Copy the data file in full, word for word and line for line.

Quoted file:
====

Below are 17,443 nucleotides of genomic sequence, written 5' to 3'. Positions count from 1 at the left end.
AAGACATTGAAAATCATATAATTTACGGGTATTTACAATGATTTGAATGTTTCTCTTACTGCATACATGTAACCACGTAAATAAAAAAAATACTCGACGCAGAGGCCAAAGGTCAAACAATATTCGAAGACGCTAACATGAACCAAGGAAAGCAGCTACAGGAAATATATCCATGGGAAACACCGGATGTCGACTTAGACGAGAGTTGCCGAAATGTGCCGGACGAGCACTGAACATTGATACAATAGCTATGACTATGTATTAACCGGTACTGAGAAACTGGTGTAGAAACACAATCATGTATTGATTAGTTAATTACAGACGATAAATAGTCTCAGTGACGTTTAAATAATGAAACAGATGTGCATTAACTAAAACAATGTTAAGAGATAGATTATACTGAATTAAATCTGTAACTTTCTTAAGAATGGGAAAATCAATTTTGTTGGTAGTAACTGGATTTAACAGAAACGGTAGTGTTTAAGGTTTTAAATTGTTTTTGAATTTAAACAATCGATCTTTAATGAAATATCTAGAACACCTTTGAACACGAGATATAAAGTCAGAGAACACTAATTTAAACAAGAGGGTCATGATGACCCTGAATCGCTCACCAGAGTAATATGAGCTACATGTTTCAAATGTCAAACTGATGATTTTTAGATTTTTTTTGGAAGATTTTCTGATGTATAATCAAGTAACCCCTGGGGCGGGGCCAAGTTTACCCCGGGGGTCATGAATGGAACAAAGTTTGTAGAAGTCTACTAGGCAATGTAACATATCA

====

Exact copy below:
Below are 17,443 nucleotides of genomic sequence, written 5' to 3'. Positions count from 1 at the left end.
AAGACATTGAAAATCATATAATTTACGGGTATTTACAATGATTTGAATGTTTCTCTTACTGCATACATGTAACCACGTAAATAAAAAAAATACTCGACGCAGAGGCCAAAGGTCAAACAATATTCGAAGACGCTAACATGAACCAAGGAAAGCAGCTACAGGAAATATATCCATGGGAAACACCGGATGTCGACTTAGACGAGAGTTGCCGAAATGTGCCGGACGAGCACTGAACATTGATACAATAGCTATGACTATGTATTAACCGGTACTGAGAAACTGGTGTAGAAACACAATCATGTATTGATTAGTTAATTACAGACGATAAATAGTCTCAGTGACGTTTAAATAATGAAACAGATGTGCATTAACTAAAACAATGTTAAGAGATAGATTATACTGAATTAAATCTGTAACTTTCTTAAGAATGGGAAAATCAATTTTGTTGGTAGTAACTGGATTTAACAGAAACGGTAGTGTTTAAGGTTTTAAATTGTTTTTGAATTTAAACAATCGATCTTTAATGAAATATCTAGAACACCTTTGAACACGAGATATAAAGTCAGAGAACACTAATTTAAACAAGAGGGTCATGATGACCCTGAATCGCTCACCAGAGTAATATGAGCTACATGTTTCAAATGTCAAACTGATGATTTTTAGATTTTTTTTGGAAGATTTTCTGATGTATAATCAAGTAACCCCTGGGGCGGGGCCAAGTTTACCCCGGGGGTCATGAATGGAACAAAGTTTGTAGAAGTCTACTAGGCAATGTAACATATCA